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June 19, 2018

5/24/2018 3:42:00 PM
Lindstrom City Council gives veterans housing proposal a tentative green light

The Journey Home organization builds housing for veterans with disabilities,  and at last week’s Lindstrom City Council meeting the organization discussed its interest in putting two or three homes on an empty lot the city of Lindstrom owns,  on Newlander Avenue.  

The conceptual plan needs the land to be donated to keep home costs down. The houses would forever be only for disabled veteran ownership.

Chisago County Board Chair George McMahon, who is active in veterans’ programs and activities, accompanied Blake Huffman, representing Journey Home,  for a discussion at last week’s Lindstrom City Council meeting.  

According to Huffman the organization has constructed 50 homes which are sold well below market rate to qualifying veterans. The houses are offered back to Journey Home first whenever the dwelling is ready to change hands.  He said most of their sites are “in fill” using vacant lots in existing cities.  Journey Home envisions three houses in Lindstrom, but the first step is to see if council was interested in donating the preferred site,   a couple blocks south of City Hall on Newlander.

McMahon said he was pleased the city council was willing to negotiate the land transfer and also was open to other bureaucratic measures that could help make these homesites affordable and desireable.

Council members expressed concern, however, about the small lot size, shown on the concept drawing.  They were assured there will be more sessions designing the site configuration and that Journey Home will proceed with council concerns in mind.

Neighboring property owner Kevin Munson said the  lots as shown and fitting a home and garage on those lots, “seems pretty tight” and he believed the appearance will negatively impact the existing neighborhood.

Council members David Waldoch and Curt Flug agreed the setbacks etc. appear to be absolutely minimal and wanted staff to bring back a site plan with bigger lots.  
The whole council fully supports this as a project to benefit veterans. This would also create tax-paying ownership.  For years there’s only been a community garden on one corner of the site and the whole parcel has been tax exempt.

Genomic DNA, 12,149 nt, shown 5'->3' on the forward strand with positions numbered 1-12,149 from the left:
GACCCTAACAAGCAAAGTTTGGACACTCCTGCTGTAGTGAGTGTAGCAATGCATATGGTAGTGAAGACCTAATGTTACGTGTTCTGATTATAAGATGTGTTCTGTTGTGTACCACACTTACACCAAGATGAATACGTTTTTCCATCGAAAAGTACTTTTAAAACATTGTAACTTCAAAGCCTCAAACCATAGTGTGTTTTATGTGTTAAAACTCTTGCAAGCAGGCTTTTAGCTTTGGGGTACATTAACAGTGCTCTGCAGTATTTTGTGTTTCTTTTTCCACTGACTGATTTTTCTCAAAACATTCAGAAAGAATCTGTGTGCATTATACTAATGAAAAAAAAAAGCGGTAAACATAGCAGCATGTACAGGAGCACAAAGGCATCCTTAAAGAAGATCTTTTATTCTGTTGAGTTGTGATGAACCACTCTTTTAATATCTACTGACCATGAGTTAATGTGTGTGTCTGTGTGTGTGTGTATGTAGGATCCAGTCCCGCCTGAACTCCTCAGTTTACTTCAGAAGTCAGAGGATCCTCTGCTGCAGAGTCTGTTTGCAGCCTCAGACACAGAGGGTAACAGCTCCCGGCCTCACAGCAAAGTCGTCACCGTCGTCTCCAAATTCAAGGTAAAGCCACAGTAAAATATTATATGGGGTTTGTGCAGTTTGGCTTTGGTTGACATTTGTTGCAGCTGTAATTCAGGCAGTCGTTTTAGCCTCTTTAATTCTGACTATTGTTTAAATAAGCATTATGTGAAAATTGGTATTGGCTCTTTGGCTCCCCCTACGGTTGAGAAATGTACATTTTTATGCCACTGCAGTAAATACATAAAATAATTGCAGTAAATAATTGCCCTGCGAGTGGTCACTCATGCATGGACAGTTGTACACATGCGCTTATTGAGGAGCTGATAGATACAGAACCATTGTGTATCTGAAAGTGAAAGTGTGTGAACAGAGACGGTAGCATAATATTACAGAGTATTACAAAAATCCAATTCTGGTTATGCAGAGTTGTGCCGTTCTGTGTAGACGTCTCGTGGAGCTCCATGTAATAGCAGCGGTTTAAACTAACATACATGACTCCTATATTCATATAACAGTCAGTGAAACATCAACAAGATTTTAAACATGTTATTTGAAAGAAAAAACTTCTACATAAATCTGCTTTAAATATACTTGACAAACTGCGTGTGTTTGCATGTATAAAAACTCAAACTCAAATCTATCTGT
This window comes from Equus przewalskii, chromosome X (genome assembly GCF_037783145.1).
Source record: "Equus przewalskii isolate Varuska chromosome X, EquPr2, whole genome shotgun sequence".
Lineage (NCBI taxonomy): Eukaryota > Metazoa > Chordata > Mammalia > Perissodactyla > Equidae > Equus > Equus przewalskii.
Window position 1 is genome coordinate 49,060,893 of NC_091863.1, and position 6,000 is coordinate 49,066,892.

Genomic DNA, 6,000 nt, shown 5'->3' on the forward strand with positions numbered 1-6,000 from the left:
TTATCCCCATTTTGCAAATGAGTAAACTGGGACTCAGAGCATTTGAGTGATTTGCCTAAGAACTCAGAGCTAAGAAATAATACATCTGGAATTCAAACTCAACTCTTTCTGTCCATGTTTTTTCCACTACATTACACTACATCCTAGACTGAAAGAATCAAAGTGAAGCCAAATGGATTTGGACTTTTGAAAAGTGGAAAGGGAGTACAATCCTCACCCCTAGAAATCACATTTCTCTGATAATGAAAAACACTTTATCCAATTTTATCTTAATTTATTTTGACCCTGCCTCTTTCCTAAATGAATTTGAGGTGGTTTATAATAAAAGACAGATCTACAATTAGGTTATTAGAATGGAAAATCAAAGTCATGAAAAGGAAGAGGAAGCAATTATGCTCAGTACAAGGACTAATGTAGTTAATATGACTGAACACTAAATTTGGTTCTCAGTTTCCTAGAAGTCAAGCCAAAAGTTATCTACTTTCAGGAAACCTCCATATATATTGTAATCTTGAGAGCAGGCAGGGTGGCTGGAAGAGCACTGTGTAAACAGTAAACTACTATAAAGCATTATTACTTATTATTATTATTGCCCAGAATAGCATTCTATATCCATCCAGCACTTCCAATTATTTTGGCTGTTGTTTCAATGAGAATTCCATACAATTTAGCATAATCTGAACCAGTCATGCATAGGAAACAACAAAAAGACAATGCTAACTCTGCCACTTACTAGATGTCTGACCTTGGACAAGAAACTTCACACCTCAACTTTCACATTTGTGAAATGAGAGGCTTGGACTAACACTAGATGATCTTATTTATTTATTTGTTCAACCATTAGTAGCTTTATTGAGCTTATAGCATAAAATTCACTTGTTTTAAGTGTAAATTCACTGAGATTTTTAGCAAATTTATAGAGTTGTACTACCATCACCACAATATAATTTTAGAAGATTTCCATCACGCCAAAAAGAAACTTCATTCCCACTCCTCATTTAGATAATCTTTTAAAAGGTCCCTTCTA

City Administrator John Olinger pointed out that directly across Newandler Avenue is an apartment complex and an industrial park.  There’s nothing developed directly south.  He said down-sized home lots are traditionally incorporated in urban design as a transition zone,  between intense use to single-family.  

Olinger added there is a lack of clarity as to the city-private lot lines and there will need to be a survey.  At this time there’s no plan to relocate the community garden.
Huffman said the organization is ready to build this summer.

Council will hear details and determine if the Journey Home plan is moving forward probably by the next council meeting.

Chisago Lakes Lions requested council to let their beer garden sales during Karl Oskar Days go an additional hour.  The Lions are situated in the Deutschland Meats back parking lot and have halted beer sales about when the street dance is getting up to speed. It’s been an unwritten agreement that the Lions beer sales won’t impact the profits at this main fundraiser for the city festival.

Ron Boneske explained the Lions want to go to 10 p.m. to see a little more income from the effort.  As it is,  the club maybe clears about $300 to $400.
The city compromised at 9 p.m. for beer sales to cease.

Matt Howard, Director for Lakes Center For Youth in Forest Lake (used to be Youth Service Bureau) gave a pitch for an increase in city funding for 2019.
He said 332 first time juvenile offenders from Chisago County went through the diversion and restorative justice programs, accessed counseling, etc. through LC4Y.  The agency serves Washington and Chisago counties. It provided $21,000 in services to 14 Lindstrom juvenile residents.  The city usually contributes $750 annually.  Howard said $750 is what the agency spends on a single juvenile case.

These are first time, non-violent offenses, he added.  There are youth and/or their families who are ineligible for the organization’s services.
Howard said Forest Lake contributes $17,000, City of Wyoming gives $2,500 and Hugo gives $6,000.  Their usage numbers vary, but Lindstrom would be closer to $2,500 a year if it was trying to match actual benefit with support.

It costs about $3,500 for one juvenile to be adjudicated in district juvenile court, Howard continued, so by diverting just one case out of court and into LC4Y programming-- the savings are obvious.

The budgeting process for 2019 gets underway this summer and the request will be one of many that council will have to weigh.

~ Council unanimously approved a new parking lot as part of the remodel for Plastic Products Inc.,  of a building directly east of St Bridget’s Church,  that will be used for Plastics’ offices expansion. Window replacement and other structural improvements have gotten underway.

~ City parks will be posted that the city has an ordinance disallowing smoking-- tobacco or electronc cigarette forms.  The council voted 3-2 to create the ordinance and inform the public.  

Flug and Waldoch were opposed. They had concerns about smoking complaints putting demands on police time and in applying the restrictions equitably.

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